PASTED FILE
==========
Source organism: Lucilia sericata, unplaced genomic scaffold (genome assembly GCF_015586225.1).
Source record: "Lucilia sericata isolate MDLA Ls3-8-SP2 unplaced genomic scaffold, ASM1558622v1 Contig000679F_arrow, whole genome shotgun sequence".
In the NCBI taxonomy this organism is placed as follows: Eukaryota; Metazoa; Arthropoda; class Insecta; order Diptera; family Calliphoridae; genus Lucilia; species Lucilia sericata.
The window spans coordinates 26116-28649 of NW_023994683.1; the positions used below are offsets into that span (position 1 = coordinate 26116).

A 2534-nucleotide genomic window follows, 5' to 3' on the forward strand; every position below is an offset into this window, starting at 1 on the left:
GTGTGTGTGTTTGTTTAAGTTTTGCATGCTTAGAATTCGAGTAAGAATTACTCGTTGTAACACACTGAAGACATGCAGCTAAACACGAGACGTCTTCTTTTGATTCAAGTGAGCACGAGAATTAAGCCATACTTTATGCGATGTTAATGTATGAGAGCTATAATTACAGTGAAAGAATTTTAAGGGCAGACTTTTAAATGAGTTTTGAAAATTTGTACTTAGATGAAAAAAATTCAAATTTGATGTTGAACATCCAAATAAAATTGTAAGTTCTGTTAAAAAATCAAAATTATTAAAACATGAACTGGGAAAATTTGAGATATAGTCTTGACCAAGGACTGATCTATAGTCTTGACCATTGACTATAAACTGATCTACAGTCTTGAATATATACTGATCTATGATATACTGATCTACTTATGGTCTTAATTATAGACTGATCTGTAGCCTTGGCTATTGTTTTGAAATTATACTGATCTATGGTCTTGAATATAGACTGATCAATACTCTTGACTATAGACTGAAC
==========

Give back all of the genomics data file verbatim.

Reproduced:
Source organism: Lucilia sericata, unplaced genomic scaffold (genome assembly GCF_015586225.1).
Source record: "Lucilia sericata isolate MDLA Ls3-8-SP2 unplaced genomic scaffold, ASM1558622v1 Contig000679F_arrow, whole genome shotgun sequence".
In the NCBI taxonomy this organism is placed as follows: Eukaryota; Metazoa; Arthropoda; class Insecta; order Diptera; family Calliphoridae; genus Lucilia; species Lucilia sericata.
The window spans coordinates 26116-28649 of NW_023994683.1; the positions used below are offsets into that span (position 1 = coordinate 26116).

A 2534-nucleotide genomic window follows, 5' to 3' on the forward strand; every position below is an offset into this window, starting at 1 on the left:
GTGTGTGTGTTTGTTTAAGTTTTGCATGCTTAGAATTCGAGTAAGAATTACTCGTTGTAACACACTGAAGACATGCAGCTAAACACGAGACGTCTTCTTTTGATTCAAGTGAGCACGAGAATTAAGCCATACTTTATGCGATGTTAATGTATGAGAGCTATAATTACAGTGAAAGAATTTTAAGGGCAGACTTTTAAATGAGTTTTGAAAATTTGTACTTAGATGAAAAAAATTCAAATTTGATGTTGAACATCCAAATAAAATTGTAAGTTCTGTTAAAAAATCAAAATTATTAAAACATGAACTGGGAAAATTTGAGATATAGTCTTGACCAAGGACTGATCTATAGTCTTGACCATTGACTATAAACTGATCTACAGTCTTGAATATATACTGATCTATGATATACTGATCTACTTATGGTCTTAATTATAGACTGATCTGTAGCCTTGGCTATTGTTTTGAAATTATACTGATCTATGGTCTTGAATATAGACTGATCAATACTCTTGACTATAGACTGAAC